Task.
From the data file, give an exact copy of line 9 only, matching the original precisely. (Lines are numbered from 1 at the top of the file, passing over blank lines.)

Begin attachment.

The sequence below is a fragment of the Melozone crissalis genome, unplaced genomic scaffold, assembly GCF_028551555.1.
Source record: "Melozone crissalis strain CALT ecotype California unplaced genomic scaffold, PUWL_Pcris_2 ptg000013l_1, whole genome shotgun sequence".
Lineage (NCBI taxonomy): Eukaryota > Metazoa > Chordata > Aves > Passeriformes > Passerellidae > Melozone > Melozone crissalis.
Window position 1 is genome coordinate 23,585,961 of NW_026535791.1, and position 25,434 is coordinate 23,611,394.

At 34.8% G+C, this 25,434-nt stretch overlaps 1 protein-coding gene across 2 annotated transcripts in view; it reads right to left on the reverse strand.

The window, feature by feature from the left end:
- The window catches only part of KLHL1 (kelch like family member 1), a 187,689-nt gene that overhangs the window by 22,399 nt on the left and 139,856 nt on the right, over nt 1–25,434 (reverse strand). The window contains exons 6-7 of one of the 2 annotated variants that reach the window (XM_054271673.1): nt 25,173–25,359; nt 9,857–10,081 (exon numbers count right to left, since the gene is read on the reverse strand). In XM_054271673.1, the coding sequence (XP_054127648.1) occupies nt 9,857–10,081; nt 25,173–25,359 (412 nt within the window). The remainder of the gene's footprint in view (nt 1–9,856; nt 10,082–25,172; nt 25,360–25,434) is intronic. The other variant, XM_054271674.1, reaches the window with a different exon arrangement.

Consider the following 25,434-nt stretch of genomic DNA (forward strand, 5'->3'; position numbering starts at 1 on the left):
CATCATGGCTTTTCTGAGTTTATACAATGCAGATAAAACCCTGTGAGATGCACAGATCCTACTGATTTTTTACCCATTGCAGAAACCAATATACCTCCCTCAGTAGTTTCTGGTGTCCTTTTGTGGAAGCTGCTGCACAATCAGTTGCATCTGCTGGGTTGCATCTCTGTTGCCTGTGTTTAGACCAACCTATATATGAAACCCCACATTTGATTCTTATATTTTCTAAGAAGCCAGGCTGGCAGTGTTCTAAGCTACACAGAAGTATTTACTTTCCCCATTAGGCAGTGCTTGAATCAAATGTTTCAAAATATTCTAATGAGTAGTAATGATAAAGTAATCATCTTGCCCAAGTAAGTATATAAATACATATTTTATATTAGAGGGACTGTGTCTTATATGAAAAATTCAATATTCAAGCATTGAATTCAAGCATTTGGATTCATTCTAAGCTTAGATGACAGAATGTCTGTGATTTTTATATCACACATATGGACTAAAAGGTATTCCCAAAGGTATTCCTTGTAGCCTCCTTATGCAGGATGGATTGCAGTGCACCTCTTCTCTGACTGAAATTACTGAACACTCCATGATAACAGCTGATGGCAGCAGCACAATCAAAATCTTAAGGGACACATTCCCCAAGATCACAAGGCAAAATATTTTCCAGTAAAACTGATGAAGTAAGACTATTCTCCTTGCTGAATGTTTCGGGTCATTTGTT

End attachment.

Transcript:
CATCATGGCTTTTCTGAGTTTATACAATGCAGATAAAACCCTGTGAGATGCACAGATCCTACTGATTTTTTACCCATTGCAGAAACCAATATACCTCCCTCAGTAGTTTCTGGTGTCCTTTTGTGGAAGCTGCTGCACAATCAGTTGCATCTGCTGGGTTGCATCTCTGTTGCCTGTGTTTAGACCAACCTATATATGAAACCCCACATTTGATTCTTATATTTTCTAAGAAGCCAGGCTGGCAGTGTTCTAAGCTACACAGAAGTATTTACTTTCCCCATTAGGCAGTGCTTGAATCAAATGTTTCAAAATATTCTAATGAGTAGTAATGATAAAGTAATCATCTTGCCCAAGTAAGTATATAAATACATATTTTATATTAGAGGGACTGTGTCTTATATGAAAAATTCAATATTCAAGCATTGAATTCAAGCATTTGGATTCATTCTAAGCTTAGATGACAGAATGTCTGTGATTTTTATATCACACATATGGACTAAAAGGTATTCCCAAAGGTATTCCTTGTAGCCTCCTTATGCAGGATGGATTGCAGTGCACCTCTTCTCTGACTGAAATTACTGAACACTCCATGATAACAGCTGATGGCAGCAGCACAATCAAAATCTTAAGGGACACATTCCCCAAGATCACAAGGCAAAATATTTTCCAGTAAAACTGATGAAGTAAGACTATTCTCCTTGCTGAATGTTTCGGGTCATTTGTT